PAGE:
Ice dancing coach can’t choose between gold, silver

Leave a comment

SOCHI, Russia – Marina Zoueva loves her job. She wouldn’t change it for the world. She actually thinks it’s easy.

Monday night inside the Iceberg Skating Palace the St. Petersburg-born Michigan resident will watch as her two star ice dance teams battle it out for the gold medal, four years after they did the same in Vancouver in 2010.

“I just wish for a good sleep and to be ready for tomorrow,” Zoueva said when asked if she would have a difficult time sleeping Sunday night. “I love my skaters skating – I can’t wait to get up and work again. They are beautiful, both teams. You can see they have different skates, different approaches. I truly enjoy it.”

It’s one of the many confusing intricacies of the figure skating world that baffles and awes us every four years: coaches, even those of the highest-caliber athletes, train skaters who oftentimes compete against one another, including on Monday in ice dancing for Olympic gold.

VIDEO: Davis, White dance to new world record

Americans Meryl Davis and Charlie White hold the lead over Vancouver gold medalists Tessa Virtue and Scott Moir of Canada, the two teams coached by Zoueva in the same suburban Detroit rink, a situation unfathomable if you put it this way: What if the U.S. and Canada played again in the gold-medal hockey match? And were coached by the same coach?

“They never try,” shrugged Zoueva. “Maybe they should try.”

What Zoueva has tried to do herself the last four-plus years is explain how it works, coaching the two best teams in the world. Sunday night she shuffled between the two, first watching Virtue/Moir skate their short dance, sitting in the Kiss and Cry with them before walking back across the far end of the rink to a warm-up room where Davis/White were prepping for their own skate.

VIDEO: Reigning world champs sit in second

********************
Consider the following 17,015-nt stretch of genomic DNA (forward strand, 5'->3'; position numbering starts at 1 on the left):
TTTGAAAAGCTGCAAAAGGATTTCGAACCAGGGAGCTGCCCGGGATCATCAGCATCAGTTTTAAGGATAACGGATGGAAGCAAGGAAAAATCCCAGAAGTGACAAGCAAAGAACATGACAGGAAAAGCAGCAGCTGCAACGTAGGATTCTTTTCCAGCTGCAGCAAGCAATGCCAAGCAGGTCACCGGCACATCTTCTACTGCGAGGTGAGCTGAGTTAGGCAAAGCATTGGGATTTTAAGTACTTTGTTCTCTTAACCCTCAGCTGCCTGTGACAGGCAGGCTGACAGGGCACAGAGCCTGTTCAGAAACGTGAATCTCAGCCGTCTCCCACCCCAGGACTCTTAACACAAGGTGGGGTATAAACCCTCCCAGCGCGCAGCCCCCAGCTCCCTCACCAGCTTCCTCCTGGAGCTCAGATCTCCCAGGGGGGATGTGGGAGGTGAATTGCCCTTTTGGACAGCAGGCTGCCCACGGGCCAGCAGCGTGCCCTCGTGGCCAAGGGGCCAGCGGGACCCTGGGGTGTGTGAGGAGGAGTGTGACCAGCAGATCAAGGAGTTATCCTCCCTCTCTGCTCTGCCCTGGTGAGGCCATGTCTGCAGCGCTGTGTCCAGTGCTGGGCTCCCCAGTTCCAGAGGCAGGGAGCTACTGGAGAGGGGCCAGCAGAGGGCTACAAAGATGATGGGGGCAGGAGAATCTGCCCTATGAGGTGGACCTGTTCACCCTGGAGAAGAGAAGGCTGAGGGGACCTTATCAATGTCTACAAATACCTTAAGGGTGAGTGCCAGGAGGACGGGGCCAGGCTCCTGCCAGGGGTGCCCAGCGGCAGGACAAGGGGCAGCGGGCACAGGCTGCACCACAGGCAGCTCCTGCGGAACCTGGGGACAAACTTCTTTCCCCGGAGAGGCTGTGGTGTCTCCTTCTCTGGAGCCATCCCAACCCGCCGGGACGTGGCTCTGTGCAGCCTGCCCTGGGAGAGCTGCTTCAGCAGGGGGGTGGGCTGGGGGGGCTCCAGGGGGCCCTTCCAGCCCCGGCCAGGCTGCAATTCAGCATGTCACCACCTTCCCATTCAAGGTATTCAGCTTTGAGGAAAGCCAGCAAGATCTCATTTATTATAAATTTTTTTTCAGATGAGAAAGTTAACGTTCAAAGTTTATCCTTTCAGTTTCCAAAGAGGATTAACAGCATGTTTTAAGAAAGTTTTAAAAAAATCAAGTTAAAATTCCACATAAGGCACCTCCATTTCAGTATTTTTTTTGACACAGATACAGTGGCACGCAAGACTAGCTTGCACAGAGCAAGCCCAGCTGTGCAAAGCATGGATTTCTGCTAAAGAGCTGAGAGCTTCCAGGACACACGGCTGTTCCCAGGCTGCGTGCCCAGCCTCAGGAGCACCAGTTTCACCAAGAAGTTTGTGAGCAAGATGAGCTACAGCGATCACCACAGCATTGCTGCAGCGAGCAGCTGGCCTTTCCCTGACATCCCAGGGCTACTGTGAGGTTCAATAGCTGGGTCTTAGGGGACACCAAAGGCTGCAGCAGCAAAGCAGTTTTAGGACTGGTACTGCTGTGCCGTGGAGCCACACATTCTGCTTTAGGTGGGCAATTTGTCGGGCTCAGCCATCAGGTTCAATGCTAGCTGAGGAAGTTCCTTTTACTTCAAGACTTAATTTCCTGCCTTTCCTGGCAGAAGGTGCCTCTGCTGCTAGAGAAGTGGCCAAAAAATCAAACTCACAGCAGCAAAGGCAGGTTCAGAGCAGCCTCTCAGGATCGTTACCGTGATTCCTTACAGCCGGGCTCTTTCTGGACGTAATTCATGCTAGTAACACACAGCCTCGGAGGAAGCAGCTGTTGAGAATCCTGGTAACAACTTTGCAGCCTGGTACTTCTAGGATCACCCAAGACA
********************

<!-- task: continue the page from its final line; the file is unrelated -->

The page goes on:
“Marina does an incredible job,” Davis said at the short dance press conference. “If you want to delve into it, the two teams have very different styles and approaches and strengths. She’s an incredible coach. She knows a lot about life in general and she brings that to the ice with her. When those complexities arise between the two teams she does a wonderful job implementing necessary solutions.”

“I just do my job,” said Zoueva, simplifying the situation. “I have two talented – extremely talented –  teams and I just do my job properly. It’s not hard.”

Other prominent coaches have faced similar situations in figure skating. At the Sochi Games, former Olympic medalist Brian Orser was on the boards for two medal contenders: Yuzuru Hanyu (who won the gold) and Javier Fernandez (who finished fourth).

VIDEO: Sochi’s twizzles sizzle on ice

But no one at these Games has faced what Zoueva will on Monday.

“I always so much enjoy for the team that wins and am very sorry – sometimes cry – for the team that lost,” Zoueva explained. “For me they are individuals, I keep in my heart both of them.”

UCI looks for new host for 2020 World Road Cycling Championships

Getty Images
Leave a comment

The International Cycling Union (UCI) is looking for a new host for the 2020 World Road Cycling Championships due to the coronavirus pandemic.

Switzerland can no longer host the week-long event in late September after a national decision to extend a ban on events with more than 1,000 people through next month.

Amid reports the competition has been canceled, the UCI clarified Wednesday that it still hopes to hold it in some form, perhaps without some of the junior or senior races.